The State of the Church in America

by | Sep 17, 2012 | Best of! | 1 comment

A picture of Pisgah Baptist Church in Four Oak...Sometimes we have a hard time understanding what we mean when we say church. To some, it is an institution that has been put in place for their personal benefit. To others, it is a place to visit, to be religious on Christmas and Easter, before attending family gatherings and celebrations. Still others use the church as a crutch for whatever ails them.
The church in America has become somewhat impotent, yet the reasons for such a slippage into meaninglessness seem to be a mystery. To most, church attendance is not that important, and we have made it legalistic to be required to attend. In fact, a football game, a late night party, or a summer cottage can take the place of going to church, and we have no guilt, shame, or remorse for our actions.
Some might look at this problem as that of the individual, and there is some merit to assigning the problem to the people. Certainly, the church has become something we do instead of who we are. It has become something we give to, rather than something we live for. It has become something we need, rather than something we want. It has become about us, our tastes, our desires, and our personal importance.  It has become a place where we can gather with our friends, sort of like the old television program, Cheers, without the bar.
Others might see the problem as belonging to the church in that it has become irrelevant, out of touch, or a waste of time. Some see a leaderless democracy that yielded to the loudest voice, while others have issues with music, worship, programs, and lighting.
Perhaps the problem lies in society where we have now gotten so used to multiple voices and inputs that the church has become just another voice, another input.
It would be arrogant of me to believe that I understand all of the reasons for decades of decline, but it would be foolish of me to believe that the church is in good shape and has met the challenges of our nation and culture in a way that would honor our Lord.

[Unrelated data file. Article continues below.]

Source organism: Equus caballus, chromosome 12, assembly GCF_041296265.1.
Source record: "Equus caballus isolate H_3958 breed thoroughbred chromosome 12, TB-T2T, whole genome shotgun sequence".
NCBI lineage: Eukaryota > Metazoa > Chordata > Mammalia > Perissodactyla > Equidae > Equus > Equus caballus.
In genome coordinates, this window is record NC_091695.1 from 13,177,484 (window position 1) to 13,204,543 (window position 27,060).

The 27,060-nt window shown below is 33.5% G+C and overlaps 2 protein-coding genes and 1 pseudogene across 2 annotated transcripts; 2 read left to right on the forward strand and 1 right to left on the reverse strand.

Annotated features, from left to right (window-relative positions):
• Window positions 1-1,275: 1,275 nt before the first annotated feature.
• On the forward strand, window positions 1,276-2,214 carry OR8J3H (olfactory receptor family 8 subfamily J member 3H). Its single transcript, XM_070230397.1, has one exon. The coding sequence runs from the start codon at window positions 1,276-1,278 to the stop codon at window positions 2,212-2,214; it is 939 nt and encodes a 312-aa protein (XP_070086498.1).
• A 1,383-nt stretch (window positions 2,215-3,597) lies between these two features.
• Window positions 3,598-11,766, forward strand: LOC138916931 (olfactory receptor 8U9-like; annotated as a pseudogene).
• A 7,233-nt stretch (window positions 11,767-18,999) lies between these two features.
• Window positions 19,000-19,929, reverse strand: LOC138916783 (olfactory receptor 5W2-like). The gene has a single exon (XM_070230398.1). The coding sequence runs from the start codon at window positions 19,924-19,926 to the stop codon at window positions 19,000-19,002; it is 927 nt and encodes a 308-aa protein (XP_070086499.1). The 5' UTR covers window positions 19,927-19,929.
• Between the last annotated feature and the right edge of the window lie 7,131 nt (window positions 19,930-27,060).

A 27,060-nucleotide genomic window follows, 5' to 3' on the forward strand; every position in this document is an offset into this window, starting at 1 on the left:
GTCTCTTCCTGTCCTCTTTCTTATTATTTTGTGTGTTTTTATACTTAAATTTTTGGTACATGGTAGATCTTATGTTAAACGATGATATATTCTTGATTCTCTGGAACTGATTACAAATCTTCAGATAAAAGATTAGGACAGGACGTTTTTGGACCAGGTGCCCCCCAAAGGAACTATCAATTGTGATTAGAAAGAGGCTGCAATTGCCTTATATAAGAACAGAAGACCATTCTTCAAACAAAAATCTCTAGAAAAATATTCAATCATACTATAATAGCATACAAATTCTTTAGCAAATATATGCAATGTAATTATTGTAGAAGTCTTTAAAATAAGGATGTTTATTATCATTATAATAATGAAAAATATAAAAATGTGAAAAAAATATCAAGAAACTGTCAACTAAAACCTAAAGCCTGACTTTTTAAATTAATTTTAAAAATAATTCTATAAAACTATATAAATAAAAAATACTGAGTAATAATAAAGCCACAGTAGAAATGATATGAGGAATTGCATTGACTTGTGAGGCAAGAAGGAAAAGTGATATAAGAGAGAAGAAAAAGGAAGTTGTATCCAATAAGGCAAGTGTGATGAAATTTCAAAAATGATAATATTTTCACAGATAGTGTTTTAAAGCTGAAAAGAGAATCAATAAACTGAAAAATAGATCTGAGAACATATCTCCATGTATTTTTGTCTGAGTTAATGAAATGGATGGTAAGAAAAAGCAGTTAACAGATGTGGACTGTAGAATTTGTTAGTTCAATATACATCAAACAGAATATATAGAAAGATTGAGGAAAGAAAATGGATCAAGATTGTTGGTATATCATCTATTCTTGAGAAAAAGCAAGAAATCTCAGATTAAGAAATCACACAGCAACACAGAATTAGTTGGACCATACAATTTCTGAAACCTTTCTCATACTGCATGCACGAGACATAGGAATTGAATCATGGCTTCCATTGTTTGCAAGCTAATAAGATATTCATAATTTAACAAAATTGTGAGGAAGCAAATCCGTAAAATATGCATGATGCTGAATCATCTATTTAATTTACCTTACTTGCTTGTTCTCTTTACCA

For starters, one needs to understand the difference between a church as individuals and the institution of the church. The institution has little meaning, and when we assign it great meaning, then we devalue the individual. As the institution side of the church increases, the individuals become more and more expendable, and less and less important. The institution grows and the individual shrinks. Soon there is little to support the enormous “structure” we have put into place, and it quickly fades into oblivion.
If we view the church as a body, the body of Christ, and not a structure, it is a group of individuals. (This is not to say that we do not need structure, as we do.)  These individuals are entrusted with the Great Commission, and Satan is doing battle against them today. This group of individuals is light in darkness, salt in a decaying world, and hope to the hopeless. In the process of life, they get beat up and trampled on by the forces of evil, and often need to escape in order to renew their strength, purpose, and power though something we call “fellowship.” This fellowship is sweet and a place that soldiers, real soldiers, would not give up for a football game, a party, or a cabin in the woods. This fellowship is so important that they would rather die than live without it, They would rather fight than quit, and they would rearrange their lives to see it happen.